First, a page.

There were some noticeable changes in the Bears team that attended the weekend's only veteran minicamp, which began Friday afternoon at Halas Hall.
Pro Bowl linebacker Lance Briggs didn't attend, and Pro Bowl return specialist Devin Hester spent his time catching passes rather than defending them. Pro Bowl defensive tackle Tommie Harris (hamstring) and Pro Bowl safety Mike Brown (foot) still aren't at full speed, and their participation was extremely limited, as they continue to rehab injuries. Trade acquisition Adam Archuleta lined up as the starting strong safety. When Brown is able, he is expected to start at the other safety spot.
Unrestricted free agent pickup Anthony Adams is helping to fill the void created by the departure of nose tackle Ian Scott, who left via free agency. And, recently returned from an extended engagement at Cook County Jail, nose tackle Tank Johnson was back in the middle of the Bears' defensive line. Johnson is awaiting a likely league suspension following his May 16 meeting with NFL Commissioner Roger Goodell.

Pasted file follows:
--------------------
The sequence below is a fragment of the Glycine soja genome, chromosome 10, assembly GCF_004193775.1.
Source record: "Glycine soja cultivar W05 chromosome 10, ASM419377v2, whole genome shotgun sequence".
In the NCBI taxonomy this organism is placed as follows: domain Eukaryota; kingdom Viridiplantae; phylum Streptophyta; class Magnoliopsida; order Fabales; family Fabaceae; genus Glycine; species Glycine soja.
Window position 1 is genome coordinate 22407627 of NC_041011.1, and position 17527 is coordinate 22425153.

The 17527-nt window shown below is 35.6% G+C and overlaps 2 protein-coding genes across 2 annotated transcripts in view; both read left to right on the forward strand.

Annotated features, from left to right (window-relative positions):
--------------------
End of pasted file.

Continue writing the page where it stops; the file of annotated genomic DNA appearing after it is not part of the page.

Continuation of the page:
Briggs is dissatisfied with his status as the Bears' franchise player and the $7.2 million salary that comes with the designation, and is threatening to stay away as long as it takes to get a multi-year deal or a trade. Until Briggs and agent Drew Rosenhaus capitulate, Jamar Williams, last year's fourth-round draft pick, will get a lot of work at the weak-side linebacker spot. Michael Okwo, a third-round pick this year, could also see some action there.
Defensive end Alex Brown is also attempting to discover if the grass is greener or the money more plentiful in other NFL cities. He recently dispelled rumors that the Bears were shopping his services by admitting that he and his agent, Joel Segal, approached the team to request permission to seek a trade.